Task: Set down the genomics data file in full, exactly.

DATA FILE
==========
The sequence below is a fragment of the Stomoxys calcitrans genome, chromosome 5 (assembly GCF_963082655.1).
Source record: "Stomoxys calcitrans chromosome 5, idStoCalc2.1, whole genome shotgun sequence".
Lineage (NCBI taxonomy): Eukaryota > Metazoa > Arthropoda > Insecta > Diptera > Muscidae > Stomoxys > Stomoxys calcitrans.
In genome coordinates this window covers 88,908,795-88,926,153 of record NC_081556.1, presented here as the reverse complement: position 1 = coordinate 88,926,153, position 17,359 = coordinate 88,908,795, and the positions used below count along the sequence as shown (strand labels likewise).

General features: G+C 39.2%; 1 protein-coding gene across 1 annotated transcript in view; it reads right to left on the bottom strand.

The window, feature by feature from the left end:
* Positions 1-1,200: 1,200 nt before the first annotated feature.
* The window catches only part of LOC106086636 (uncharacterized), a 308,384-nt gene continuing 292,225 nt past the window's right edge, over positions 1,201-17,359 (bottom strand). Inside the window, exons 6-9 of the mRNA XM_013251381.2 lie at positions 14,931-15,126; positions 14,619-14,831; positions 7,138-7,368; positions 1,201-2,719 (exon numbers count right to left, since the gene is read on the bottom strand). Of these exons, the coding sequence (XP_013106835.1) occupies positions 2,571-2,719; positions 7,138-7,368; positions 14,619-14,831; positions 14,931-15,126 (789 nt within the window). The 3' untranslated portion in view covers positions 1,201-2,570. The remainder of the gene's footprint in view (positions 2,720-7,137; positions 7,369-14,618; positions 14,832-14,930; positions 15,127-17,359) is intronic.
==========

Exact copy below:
The sequence below is a fragment of the Stomoxys calcitrans genome, chromosome 5 (assembly GCF_963082655.1).
Source record: "Stomoxys calcitrans chromosome 5, idStoCalc2.1, whole genome shotgun sequence".
Lineage (NCBI taxonomy): Eukaryota > Metazoa > Arthropoda > Insecta > Diptera > Muscidae > Stomoxys > Stomoxys calcitrans.
In genome coordinates this window covers 88,908,795-88,926,153 of record NC_081556.1, presented here as the reverse complement: position 1 = coordinate 88,926,153, position 17,359 = coordinate 88,908,795, and the positions used below count along the sequence as shown (strand labels likewise).

General features: G+C 39.2%; 1 protein-coding gene across 1 annotated transcript in view; it reads right to left on the bottom strand.

The window, feature by feature from the left end:
* Positions 1-1,200: 1,200 nt before the first annotated feature.
* The window catches only part of LOC106086636 (uncharacterized), a 308,384-nt gene continuing 292,225 nt past the window's right edge, over positions 1,201-17,359 (bottom strand). Inside the window, exons 6-9 of the mRNA XM_013251381.2 lie at positions 14,931-15,126; positions 14,619-14,831; positions 7,138-7,368; positions 1,201-2,719 (exon numbers count right to left, since the gene is read on the bottom strand). Of these exons, the coding sequence (XP_013106835.1) occupies positions 2,571-2,719; positions 7,138-7,368; positions 14,619-14,831; positions 14,931-15,126 (789 nt within the window). The 3' untranslated portion in view covers positions 1,201-2,570. The remainder of the gene's footprint in view (positions 2,720-7,137; positions 7,369-14,618; positions 14,832-14,930; positions 15,127-17,359) is intronic.